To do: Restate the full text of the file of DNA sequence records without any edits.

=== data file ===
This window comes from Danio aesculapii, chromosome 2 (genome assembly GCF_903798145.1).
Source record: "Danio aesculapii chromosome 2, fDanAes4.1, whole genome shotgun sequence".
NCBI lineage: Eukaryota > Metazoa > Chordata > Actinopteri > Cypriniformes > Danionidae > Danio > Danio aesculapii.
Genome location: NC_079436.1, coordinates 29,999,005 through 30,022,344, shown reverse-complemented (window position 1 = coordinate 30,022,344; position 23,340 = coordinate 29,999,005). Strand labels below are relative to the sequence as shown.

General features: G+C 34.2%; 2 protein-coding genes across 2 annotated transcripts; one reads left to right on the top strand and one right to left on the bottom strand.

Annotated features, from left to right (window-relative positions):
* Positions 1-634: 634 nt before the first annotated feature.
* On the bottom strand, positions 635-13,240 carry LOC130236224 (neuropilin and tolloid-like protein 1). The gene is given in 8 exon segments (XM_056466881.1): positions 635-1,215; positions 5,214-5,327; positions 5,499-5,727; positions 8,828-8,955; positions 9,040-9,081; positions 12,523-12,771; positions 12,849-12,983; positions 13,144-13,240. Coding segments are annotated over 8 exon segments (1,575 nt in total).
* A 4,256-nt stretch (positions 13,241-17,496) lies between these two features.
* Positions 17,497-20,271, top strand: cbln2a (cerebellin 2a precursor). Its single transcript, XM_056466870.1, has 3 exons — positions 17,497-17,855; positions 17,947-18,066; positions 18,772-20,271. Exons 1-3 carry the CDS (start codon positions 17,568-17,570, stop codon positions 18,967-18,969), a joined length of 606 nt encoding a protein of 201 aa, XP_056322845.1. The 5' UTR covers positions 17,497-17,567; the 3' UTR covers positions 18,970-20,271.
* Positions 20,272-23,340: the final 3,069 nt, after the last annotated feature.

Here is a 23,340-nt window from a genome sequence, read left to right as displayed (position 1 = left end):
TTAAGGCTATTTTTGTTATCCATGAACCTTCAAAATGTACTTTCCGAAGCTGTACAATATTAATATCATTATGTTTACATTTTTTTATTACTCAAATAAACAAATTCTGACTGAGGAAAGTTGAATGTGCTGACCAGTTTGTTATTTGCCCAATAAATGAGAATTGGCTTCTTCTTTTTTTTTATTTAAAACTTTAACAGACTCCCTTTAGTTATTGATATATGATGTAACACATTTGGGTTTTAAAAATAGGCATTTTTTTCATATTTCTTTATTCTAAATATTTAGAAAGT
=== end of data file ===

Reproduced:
This window comes from Danio aesculapii, chromosome 2 (genome assembly GCF_903798145.1).
Source record: "Danio aesculapii chromosome 2, fDanAes4.1, whole genome shotgun sequence".
NCBI lineage: Eukaryota > Metazoa > Chordata > Actinopteri > Cypriniformes > Danionidae > Danio > Danio aesculapii.
Genome location: NC_079436.1, coordinates 29,999,005 through 30,022,344, shown reverse-complemented (window position 1 = coordinate 30,022,344; position 23,340 = coordinate 29,999,005). Strand labels below are relative to the sequence as shown.

General features: G+C 34.2%; 2 protein-coding genes across 2 annotated transcripts; one reads left to right on the top strand and one right to left on the bottom strand.

Annotated features, from left to right (window-relative positions):
* Positions 1-634: 634 nt before the first annotated feature.
* On the bottom strand, positions 635-13,240 carry LOC130236224 (neuropilin and tolloid-like protein 1). The gene is given in 8 exon segments (XM_056466881.1): positions 635-1,215; positions 5,214-5,327; positions 5,499-5,727; positions 8,828-8,955; positions 9,040-9,081; positions 12,523-12,771; positions 12,849-12,983; positions 13,144-13,240. Coding segments are annotated over 8 exon segments (1,575 nt in total).
* A 4,256-nt stretch (positions 13,241-17,496) lies between these two features.
* Positions 17,497-20,271, top strand: cbln2a (cerebellin 2a precursor). Its single transcript, XM_056466870.1, has 3 exons — positions 17,497-17,855; positions 17,947-18,066; positions 18,772-20,271. Exons 1-3 carry the CDS (start codon positions 17,568-17,570, stop codon positions 18,967-18,969), a joined length of 606 nt encoding a protein of 201 aa, XP_056322845.1. The 5' UTR covers positions 17,497-17,567; the 3' UTR covers positions 18,970-20,271.
* Positions 20,272-23,340: the final 3,069 nt, after the last annotated feature.

Here is a 23,340-nt window from a genome sequence, read left to right as displayed (position 1 = left end):
TTAAGGCTATTTTTGTTATCCATGAACCTTCAAAATGTACTTTCCGAAGCTGTACAATATTAATATCATTATGTTTACATTTTTTTATTACTCAAATAAACAAATTCTGACTGAGGAAAGTTGAATGTGCTGACCAGTTTGTTATTTGCCCAATAAATGAGAATTGGCTTCTTCTTTTTTTTTATTTAAAACTTTAACAGACTCCCTTTAGTTATTGATATATGATGTAACACATTTGGGTTTTAAAAATAGGCATTTTTTTCATATTTCTTTATTCTAAATATTTAGAAAGT